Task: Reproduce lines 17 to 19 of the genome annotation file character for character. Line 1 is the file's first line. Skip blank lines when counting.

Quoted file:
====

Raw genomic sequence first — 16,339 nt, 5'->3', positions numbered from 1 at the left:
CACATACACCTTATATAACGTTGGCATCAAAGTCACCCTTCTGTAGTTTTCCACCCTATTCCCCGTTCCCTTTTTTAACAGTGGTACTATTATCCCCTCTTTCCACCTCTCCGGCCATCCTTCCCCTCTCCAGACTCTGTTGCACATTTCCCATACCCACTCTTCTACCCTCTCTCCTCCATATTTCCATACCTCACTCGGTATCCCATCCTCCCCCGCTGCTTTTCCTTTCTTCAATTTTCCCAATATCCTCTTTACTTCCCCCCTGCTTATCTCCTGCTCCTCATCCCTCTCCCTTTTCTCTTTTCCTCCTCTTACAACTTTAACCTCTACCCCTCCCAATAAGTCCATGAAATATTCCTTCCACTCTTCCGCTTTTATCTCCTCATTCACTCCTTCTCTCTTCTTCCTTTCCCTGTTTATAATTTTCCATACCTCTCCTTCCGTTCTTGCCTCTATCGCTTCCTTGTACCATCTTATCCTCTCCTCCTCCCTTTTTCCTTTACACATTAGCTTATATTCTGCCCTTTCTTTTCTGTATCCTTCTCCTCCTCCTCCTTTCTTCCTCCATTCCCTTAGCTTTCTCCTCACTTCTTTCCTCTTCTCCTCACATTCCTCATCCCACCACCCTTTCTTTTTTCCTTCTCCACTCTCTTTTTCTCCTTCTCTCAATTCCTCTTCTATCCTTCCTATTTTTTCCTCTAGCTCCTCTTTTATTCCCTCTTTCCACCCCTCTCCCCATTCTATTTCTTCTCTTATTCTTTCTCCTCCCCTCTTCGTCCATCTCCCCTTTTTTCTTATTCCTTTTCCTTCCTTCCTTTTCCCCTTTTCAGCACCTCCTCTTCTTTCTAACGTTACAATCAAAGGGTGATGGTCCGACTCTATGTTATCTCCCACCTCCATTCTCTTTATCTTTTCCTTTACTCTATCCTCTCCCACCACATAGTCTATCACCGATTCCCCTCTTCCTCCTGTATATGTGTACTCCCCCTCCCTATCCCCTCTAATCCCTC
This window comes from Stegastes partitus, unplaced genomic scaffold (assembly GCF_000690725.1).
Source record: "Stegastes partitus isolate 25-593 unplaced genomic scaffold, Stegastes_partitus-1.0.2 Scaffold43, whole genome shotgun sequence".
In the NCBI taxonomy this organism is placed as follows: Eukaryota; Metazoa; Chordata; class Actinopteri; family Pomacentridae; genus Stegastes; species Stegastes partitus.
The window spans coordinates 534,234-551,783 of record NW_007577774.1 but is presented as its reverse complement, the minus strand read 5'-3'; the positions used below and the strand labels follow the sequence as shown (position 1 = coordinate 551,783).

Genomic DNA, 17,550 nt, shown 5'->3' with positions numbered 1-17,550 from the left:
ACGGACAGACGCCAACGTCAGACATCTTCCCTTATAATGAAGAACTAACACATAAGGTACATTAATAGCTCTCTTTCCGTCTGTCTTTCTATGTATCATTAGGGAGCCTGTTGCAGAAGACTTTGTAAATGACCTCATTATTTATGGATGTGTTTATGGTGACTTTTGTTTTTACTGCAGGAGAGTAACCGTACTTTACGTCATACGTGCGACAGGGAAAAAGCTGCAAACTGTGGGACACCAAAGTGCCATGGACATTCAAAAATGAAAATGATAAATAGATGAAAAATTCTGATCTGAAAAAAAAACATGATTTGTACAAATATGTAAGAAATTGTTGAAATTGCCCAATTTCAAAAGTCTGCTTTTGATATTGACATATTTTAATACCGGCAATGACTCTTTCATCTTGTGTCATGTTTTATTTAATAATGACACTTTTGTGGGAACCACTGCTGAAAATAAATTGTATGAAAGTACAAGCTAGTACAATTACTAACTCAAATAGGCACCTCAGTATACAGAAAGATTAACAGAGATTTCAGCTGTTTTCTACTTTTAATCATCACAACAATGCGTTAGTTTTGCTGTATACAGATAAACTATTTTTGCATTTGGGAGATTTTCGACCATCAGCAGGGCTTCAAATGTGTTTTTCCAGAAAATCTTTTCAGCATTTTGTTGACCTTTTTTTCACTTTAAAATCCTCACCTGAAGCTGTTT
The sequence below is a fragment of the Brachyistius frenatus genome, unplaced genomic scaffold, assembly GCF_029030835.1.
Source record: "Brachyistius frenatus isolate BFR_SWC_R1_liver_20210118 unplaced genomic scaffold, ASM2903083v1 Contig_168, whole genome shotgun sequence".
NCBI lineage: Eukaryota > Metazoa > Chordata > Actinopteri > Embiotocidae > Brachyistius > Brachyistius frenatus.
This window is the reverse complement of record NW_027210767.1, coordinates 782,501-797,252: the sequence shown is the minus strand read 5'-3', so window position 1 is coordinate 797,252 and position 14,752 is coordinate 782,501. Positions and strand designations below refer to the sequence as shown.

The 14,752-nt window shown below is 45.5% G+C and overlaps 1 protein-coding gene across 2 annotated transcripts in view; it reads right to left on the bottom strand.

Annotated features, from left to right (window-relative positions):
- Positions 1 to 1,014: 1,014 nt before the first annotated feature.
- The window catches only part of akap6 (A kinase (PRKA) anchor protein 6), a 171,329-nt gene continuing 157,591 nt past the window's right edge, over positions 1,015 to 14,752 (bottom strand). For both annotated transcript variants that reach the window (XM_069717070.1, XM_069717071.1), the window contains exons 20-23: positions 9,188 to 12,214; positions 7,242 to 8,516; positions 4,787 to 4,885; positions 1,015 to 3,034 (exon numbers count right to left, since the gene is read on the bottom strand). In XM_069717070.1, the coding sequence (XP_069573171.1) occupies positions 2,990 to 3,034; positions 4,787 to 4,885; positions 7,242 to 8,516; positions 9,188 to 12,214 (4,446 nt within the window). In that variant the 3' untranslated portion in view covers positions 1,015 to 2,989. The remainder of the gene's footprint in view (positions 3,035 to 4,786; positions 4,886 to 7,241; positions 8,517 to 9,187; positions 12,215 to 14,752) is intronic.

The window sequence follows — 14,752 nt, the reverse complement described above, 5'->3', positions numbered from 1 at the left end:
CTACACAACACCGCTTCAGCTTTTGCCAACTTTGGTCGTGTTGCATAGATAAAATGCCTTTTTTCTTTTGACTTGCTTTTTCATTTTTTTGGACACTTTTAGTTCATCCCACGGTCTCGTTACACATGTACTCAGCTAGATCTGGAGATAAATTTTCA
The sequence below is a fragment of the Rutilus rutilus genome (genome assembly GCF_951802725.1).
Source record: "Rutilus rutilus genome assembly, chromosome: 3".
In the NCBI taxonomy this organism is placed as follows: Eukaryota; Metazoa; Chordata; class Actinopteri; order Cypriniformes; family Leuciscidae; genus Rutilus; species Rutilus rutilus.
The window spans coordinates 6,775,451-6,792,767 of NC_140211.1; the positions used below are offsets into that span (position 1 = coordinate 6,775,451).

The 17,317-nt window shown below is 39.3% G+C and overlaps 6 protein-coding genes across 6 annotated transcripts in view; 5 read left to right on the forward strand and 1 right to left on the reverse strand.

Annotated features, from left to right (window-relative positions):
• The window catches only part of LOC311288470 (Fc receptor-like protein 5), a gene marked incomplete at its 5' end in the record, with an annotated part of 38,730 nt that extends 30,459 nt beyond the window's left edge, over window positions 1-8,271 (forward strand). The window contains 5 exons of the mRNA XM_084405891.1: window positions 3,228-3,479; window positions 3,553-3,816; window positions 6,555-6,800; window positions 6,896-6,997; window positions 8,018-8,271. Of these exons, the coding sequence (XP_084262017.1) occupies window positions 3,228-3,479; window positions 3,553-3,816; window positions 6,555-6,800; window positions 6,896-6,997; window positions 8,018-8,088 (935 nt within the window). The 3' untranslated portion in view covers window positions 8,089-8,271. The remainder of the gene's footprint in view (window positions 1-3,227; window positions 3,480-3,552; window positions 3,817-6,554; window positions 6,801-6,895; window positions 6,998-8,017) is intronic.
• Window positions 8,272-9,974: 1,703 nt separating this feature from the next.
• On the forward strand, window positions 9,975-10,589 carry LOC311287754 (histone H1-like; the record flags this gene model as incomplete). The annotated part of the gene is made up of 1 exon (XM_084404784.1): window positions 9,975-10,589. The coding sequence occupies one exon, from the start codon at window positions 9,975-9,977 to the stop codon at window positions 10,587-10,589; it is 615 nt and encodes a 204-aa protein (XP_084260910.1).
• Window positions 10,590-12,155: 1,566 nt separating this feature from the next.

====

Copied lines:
The window sequence follows — 14,752 nt, the reverse complement described above, 5'->3', positions numbered from 1 at the left end:
CTACACAACACCGCTTCAGCTTTTGCCAACTTTGGTCGTGTTGCATAGATAAAATGCCTTTTTTCTTTTGACTTGCTTTTTCATTTTTTTGGACACTTTTAGTTCATCCCACGGTCTCGTTACACATGTACTCAGCTAGATCTGGAGATAAATTTTCA
The sequence below is a fragment of the Rutilus rutilus genome (genome assembly GCF_951802725.1).